In order to reach a wide audience, and in particular young people who will be the next generation of plant health specialists, PROTREE has opted to use the medium of computer games. Getting across the message about genetic diversity and its fundamental role in enabling tree populations to become more resilient is ultimately the challenge that we faced with this game. Working together, the scientists and a team of games designers at Hyper Luminal Games have created CALEDON. The game makes you the manager of your own virtual forest and is targeted primarily at teens and secondary school teachers. Having said that, anyone with an interest in plant health or the environment can learn by playing the game and it has already been used as a teaching aid in the forestry sector.

The game includes an encyclopaedia that helps players develop knowledge and hone their strategy.

The way tree species and pathogens interact with each other and the environment is informed by the real world, and the game is in effect a simple forest simulator. Although it is educational entertainment and not a tool for real-world planning, the game could be used to illustrate how differences in genetic diversity or species composition might affect response to a disease. The player is completely in control of the pace as time is only advanced when all the changes s/he wishes to make and can afford (the game has a financial aspect) have been made. Time is then advanced by five years and in a few seconds all sorts of interactions and random events will play out.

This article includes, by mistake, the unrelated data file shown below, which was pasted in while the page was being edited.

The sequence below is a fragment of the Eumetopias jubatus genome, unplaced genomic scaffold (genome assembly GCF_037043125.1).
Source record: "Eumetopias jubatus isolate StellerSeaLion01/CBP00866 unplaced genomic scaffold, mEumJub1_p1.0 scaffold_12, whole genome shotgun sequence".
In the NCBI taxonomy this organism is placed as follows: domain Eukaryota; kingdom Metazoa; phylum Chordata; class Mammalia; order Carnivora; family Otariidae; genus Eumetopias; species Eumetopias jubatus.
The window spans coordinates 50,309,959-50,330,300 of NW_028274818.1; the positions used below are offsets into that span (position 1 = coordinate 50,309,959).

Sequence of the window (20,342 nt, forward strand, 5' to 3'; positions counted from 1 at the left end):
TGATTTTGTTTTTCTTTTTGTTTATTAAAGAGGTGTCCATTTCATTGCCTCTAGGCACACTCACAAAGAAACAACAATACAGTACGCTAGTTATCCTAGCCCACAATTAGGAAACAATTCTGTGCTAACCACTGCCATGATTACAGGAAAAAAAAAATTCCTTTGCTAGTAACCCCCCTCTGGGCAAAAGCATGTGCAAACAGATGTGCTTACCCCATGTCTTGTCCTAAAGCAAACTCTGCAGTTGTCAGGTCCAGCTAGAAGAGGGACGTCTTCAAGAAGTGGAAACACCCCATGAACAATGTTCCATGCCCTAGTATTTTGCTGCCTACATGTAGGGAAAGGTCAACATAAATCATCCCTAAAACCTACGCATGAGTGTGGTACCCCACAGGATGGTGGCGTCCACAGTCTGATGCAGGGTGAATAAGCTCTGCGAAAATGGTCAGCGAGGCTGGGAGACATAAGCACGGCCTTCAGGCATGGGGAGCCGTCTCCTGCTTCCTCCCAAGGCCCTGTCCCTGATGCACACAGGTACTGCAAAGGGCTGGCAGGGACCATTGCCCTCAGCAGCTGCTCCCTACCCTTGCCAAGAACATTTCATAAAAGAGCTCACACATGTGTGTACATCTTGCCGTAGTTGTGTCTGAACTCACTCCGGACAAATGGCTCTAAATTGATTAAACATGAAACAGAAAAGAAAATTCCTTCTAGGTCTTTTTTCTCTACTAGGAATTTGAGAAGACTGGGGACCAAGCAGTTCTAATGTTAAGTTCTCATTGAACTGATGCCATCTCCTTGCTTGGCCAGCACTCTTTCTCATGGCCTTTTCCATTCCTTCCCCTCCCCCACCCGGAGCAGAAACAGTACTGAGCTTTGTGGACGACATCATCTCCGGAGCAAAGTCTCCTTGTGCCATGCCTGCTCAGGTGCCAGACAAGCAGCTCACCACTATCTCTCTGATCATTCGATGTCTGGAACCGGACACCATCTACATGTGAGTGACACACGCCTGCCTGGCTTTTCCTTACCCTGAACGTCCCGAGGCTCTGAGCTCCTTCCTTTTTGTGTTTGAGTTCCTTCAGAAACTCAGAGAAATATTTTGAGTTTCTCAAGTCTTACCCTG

CALEDON has been well recieved at a series of public events in 2016.

The hope for CALEDON is that players of the game learn something about the many threats our trees and forests face and the complexity of creating a sustainable forest landscape. In addition, a sense of the value of genetic diversity should become clear from experience, in-game prompts on good strategy and an encyclopaedia that can be consulted at any time. Ideally the game will introduce some new thinking and perhaps even stimulate a shift in direction for forestry that acknowledges diversity and its important role in tree health.